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Chinese satellite company tests data transfer to ground station mounted on vehicle

Jilin-based Chang Guang Satellite Technology has tested a transportable ground station in its latest space-to-ground ultra-high-speed laser communications trial in what it deems an important step towards the technology’s commercial application.

CGST, which operates the world’s largest imaging satellite constellation Jilin-1, sent remote sensing images from one of its 108 Jilin-1 satellites in orbit to an optical telescope mounted on a vehicle at the speed of 10 gigabytes per second, the company’s official WeChat account said on Wednesday.
The transportable station is compact, has a high bandwidth and can be deployed anywhere to avoid clouds, atmospheric turbulence or extreme weather, according to the company. It said the station could better support satellite-to-ground laser communications.

“The data rate in this test reached 10 gigabytes per second, which is more than 10 times higher than that of the radio-frequency links traditionally used for satellite communication,” said Wang Xingxing, technical director of CGST’s laser communications ground station unit.

“In the future, Chang Guang Satellite plans to expand the bandwidth to 40-100Gbps, and use such ground stations at various locations across the country to substantially boost its image-acquisition efficiency,” he said.

However, the company did not give any details about the configuration of the ground station, including the telescope’s aperture or pointing accuracy, or what kind of vehicle was used to transport the station.

In June, CGST conducted a similar test in collaboration with the Aerospace Information Research Institute of the Chinese Academy of Sciences (CAS). It was the first of its kind for commercial application in China, according to the company.
Established in 2014 as an offshoot of the Changchun Institute of Optics, Fine Mechanics and Physics under the CAS, CGST has been focusing on manufacturing and operating four generations of Jilin-1 remote sensing satellites, which mainly deliver panchromatic images with a resolution between 0.5 metres and 0.75 metres.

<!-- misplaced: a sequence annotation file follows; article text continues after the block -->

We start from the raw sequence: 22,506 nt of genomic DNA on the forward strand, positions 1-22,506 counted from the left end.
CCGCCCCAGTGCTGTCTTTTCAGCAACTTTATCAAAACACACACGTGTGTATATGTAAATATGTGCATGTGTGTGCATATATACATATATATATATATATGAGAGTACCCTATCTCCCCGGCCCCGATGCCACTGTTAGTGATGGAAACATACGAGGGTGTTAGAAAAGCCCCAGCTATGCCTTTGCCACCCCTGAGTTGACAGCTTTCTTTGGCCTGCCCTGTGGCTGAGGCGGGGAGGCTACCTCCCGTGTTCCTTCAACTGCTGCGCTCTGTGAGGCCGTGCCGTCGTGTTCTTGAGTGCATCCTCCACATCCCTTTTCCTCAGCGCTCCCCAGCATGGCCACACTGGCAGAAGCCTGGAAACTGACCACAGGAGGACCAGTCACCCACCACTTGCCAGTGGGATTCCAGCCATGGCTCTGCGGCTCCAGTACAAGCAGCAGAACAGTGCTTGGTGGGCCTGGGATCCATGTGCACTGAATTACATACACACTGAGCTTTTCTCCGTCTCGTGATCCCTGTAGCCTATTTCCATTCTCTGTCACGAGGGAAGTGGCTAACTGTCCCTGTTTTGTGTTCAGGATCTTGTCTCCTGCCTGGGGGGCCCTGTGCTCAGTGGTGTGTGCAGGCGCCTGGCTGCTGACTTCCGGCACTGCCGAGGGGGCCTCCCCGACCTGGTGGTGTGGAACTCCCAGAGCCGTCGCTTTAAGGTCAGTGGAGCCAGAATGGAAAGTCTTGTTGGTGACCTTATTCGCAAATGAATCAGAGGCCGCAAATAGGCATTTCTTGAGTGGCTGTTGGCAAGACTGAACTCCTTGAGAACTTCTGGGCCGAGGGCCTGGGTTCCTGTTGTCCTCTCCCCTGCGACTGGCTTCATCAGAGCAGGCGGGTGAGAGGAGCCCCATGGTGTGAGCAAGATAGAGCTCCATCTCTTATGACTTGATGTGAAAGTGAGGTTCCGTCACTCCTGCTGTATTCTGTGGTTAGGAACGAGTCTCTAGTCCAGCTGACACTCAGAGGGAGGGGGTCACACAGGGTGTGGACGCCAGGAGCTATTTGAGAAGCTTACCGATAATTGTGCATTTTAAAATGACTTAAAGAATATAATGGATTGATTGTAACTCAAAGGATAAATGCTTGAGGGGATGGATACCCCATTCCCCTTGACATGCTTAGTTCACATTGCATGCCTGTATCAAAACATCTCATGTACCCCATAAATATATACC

As the resolution kept improving and the number of satellites in orbit kept going up, the amount of data generated by the Jilin-1 constellation increased rapidly, posing a major technical challenge for the company.

While both radio and optical communications use electromagnetic waves to transmit data, laser light packs the data into much tighter waves and allows ground stations to receive more data at once.

“For the amount of data which takes radio waves 10 minutes to transmit, laser waves can collect it in just about 15 seconds,” Xu Lu, deputy general manager of Beijing Rongwei Technology, a company that developed the in-orbit laser terminal for CGST, told Chinese media in June.

The Jilin-1 MF02A04 satellite was used in the June and October tests. It was launched into orbit from the Taiyuan satellite launch centre in December.

CGST said it planned to expand the Jilin-1 constellation to 300 satellites in low-Earth orbit by 2025.

Worldwide, national space agencies and the US military have been developing laser communications systems, including the Terabyte Infrared Delivery System co-developed by Nasa and the Massachusetts Institute of Technology, which showed a data transmission rate of 200Gbps earlier this year.”

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